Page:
Conviction in the Senate requires a two-thirds majority, or 67 senators if all 100 members are present. If all 50 Democrats vote to convict, then another 17 Republicans would be required.
To be sure, the impeachment may have damaged Trump’s legacy, and his electability. But a grass roots base in the party remains steadfastly loyal to what it perceives as his authentic, anti-establishment, 'America First' message, most analysts agree.
“There’s no question Trump’s brand has taken a hit among many voters, some people in Washington and the corporations and political donors,” said Terrill. “But how do the grass root voters feel. I suspect they are not going to move away, regardless of impeachment,” he added.
While some Republican leaders may not like Trump, they fear impeachment may make him a martyr with the base and actually empower him. Others fear that the toxic mix of right-wing militias, white supremacists and MAGA conspiracy theorists, that showed its ugly head on Jan 6, will not go away quietly, instilling real fear among politicians of more violent attacks.
That leaves the party almost a hostage of the far right. As a result, Trump is likely to remain a force in the party's 2022 and 2024 races. Indeed, two-thirds of House Republicans voted to decertify the election results — in the hours after an insurrection, and 93% of House Republicans voted against impeachment on Wednesday.
Erosion in the polls
In an Axios-Ipsos poll 64% of Republicans said they support Trump's recent behavior, and 57% of Republicans said Trump should be their 2024 candidate. Only 17% think he should be removed from office.
But, it’s hard to ignore the continuing erosion of support for Trump in the party’s traditional conservative core.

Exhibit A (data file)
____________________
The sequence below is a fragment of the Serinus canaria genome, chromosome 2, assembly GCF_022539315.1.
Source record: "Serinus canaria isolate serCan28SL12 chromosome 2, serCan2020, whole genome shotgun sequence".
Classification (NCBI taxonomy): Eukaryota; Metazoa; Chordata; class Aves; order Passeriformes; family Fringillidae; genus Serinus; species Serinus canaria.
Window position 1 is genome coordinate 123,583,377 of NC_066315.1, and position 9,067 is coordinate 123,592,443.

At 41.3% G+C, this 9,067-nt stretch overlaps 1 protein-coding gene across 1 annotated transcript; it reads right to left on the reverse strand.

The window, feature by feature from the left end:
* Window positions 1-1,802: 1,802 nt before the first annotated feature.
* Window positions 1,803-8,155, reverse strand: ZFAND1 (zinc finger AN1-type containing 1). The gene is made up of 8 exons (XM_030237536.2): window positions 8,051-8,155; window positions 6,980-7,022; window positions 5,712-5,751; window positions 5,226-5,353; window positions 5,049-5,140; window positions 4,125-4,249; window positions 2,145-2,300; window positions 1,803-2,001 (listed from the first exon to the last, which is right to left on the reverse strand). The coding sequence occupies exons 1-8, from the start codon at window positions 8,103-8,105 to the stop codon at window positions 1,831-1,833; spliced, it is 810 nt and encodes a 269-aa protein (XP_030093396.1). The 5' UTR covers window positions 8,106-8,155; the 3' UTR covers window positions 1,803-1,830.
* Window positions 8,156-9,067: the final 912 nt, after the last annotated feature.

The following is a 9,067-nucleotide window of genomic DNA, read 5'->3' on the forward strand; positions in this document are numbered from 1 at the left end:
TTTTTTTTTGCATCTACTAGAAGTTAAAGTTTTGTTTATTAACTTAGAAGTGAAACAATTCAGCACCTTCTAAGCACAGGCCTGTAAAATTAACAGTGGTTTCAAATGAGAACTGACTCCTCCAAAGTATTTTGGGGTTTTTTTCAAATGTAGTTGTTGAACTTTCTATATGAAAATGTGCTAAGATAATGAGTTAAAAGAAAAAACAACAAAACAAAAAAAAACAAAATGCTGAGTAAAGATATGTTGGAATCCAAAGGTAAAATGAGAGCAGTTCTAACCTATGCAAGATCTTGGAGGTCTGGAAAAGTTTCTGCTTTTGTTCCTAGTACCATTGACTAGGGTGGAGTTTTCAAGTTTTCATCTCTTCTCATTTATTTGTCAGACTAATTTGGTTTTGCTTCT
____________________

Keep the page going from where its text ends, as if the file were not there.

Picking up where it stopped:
The Axios poll found that a majority of Republicans - 56% - consider themselves traditional Republicans, while 36% call themselves Trump Republicans. Among those who identify themselves as traditional Republicans, 24% say Trump should be removed. But just 1% of self-identified Trump supporters are open to that — and 94% say no to removal.
Those numbers present a complicated path forward for the Republican Party, says Wadi Gaitan, a former Republican party official and congressional staffer who now works for the non-partisan Libre Initiative which promotes conservative policies in the Hispanic community.
A new leader?
“There has to be someone on the traditional side of the party that rises up and can be a new leader and can still bring in that 36% but is still representative of the 56%,” he said, adding that the party has a strong lineup of alternative candidates, such as Nikki Haley or Marco Rubio.
Gaitan, who is not a Trump supporter, said he would like to see the party return to its conservative, free market roots, as well as more inclusive and less nationalist policies. "The Republican party has to come back to driving their message around the American Dream,” he said.
Much will depend on whether Trump decides to play a dominant role in the party, or reverts to his former reality TV celebrity status, taking a more back seat role as a kingmaker.
“It’s not an easy shift because if the only person stepping up continues to be Trump it’s going to be hard for the party to move forward,” said Gaitan.